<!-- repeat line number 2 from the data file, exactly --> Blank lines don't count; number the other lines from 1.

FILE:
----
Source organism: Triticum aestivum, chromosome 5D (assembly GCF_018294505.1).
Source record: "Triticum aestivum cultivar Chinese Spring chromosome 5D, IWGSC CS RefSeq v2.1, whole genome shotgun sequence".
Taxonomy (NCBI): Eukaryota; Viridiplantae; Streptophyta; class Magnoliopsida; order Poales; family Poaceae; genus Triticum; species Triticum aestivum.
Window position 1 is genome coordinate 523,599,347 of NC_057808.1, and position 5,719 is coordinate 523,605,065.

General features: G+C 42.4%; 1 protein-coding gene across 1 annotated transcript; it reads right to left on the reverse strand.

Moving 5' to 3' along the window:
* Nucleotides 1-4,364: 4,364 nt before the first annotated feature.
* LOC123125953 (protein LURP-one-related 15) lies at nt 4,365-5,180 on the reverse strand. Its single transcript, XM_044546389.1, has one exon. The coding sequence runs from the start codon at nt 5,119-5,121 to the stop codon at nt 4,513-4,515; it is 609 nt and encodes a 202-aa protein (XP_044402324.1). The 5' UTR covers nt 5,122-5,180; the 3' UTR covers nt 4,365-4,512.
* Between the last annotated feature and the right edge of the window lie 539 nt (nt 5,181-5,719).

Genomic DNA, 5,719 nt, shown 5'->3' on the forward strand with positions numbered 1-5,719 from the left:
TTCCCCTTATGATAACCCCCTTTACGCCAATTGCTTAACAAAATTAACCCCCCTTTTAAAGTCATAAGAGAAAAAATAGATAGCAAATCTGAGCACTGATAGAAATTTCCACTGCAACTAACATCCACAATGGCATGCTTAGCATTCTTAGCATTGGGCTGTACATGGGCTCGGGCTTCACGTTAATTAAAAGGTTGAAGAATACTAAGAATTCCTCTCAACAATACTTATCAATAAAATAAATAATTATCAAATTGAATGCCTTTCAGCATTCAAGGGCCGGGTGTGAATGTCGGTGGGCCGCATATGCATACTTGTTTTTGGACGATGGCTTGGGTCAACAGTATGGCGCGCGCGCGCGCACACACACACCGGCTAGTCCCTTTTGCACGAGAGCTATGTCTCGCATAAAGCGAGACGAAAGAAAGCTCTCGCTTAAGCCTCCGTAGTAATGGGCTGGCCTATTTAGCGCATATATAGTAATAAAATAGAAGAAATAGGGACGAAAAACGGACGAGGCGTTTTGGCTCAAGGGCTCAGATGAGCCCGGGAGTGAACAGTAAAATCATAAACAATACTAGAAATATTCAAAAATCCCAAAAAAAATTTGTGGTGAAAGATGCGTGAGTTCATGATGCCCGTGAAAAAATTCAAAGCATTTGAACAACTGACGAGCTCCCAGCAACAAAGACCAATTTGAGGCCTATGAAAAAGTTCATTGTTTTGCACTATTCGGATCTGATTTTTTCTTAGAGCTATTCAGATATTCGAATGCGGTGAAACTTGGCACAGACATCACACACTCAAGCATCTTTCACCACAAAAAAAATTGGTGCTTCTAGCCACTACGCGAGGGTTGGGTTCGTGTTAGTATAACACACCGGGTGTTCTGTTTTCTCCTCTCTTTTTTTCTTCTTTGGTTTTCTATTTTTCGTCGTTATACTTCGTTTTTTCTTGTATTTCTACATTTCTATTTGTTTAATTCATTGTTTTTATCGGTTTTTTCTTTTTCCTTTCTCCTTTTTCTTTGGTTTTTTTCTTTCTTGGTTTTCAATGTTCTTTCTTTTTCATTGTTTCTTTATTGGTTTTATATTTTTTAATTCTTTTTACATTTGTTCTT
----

Source record: "Triticum aestivum cultivar Chinese Spring chromosome 5D, IWGSC CS RefSeq v2.1, whole genome shotgun sequence".